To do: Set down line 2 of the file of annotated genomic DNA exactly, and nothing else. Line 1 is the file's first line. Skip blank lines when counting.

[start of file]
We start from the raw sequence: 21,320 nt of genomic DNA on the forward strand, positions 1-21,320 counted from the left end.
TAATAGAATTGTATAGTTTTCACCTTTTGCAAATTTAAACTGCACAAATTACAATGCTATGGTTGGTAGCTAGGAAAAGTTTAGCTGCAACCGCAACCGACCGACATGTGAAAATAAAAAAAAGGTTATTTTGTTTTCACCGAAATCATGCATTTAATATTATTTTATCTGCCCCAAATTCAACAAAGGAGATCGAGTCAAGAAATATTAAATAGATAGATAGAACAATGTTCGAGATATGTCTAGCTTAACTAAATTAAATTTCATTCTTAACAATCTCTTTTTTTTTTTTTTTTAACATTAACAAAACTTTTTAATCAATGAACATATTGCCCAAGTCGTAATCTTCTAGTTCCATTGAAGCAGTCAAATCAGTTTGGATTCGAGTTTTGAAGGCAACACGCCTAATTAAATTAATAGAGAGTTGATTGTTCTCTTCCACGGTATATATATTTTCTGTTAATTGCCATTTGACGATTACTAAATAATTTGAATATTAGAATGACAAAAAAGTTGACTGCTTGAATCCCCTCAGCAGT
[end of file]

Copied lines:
TAATAGAATTGTATAGTTTTCACCTTTTGCAAATTTAAACTGCACAAATTACAATGCTATGGTTGGTAGCTAGGAAAAGTTTAGCTGCAACCGCAACCGACCGACATGTGAAAATAAAAAAAAGGTTATTTTGTTTTCACCGAAATCATGCATTTAATATTATTTTATCTGCCCCAAATTCAACAAAGGAGATCGAGTCAAGAAATATTAAATAGATAGATAGAACAATGTTCGAGATATGTCTAGCTTAACTAAATTAAATTTCATTCTTAACAATCTCTTTTTTTTTTTTTTTTAACATTAACAAAACTTTTTAATCAATGAACATATTGCCCAAGTCGTAATCTTCTAGTTCCATTGAAGCAGTCAAATCAGTTTGGATTCGAGTTTTGAAGGCAACACGCCTAATTAAATTAATAGAGAGTTGATTGTTCTCTTCCACGGTATATATATTTTCTGTTAATTGCCATTTGACGATTACTAAATAATTTGAATATTAGAATGACAAAAAAGTTGACTGCTTGAATCCCCTCAGCAGT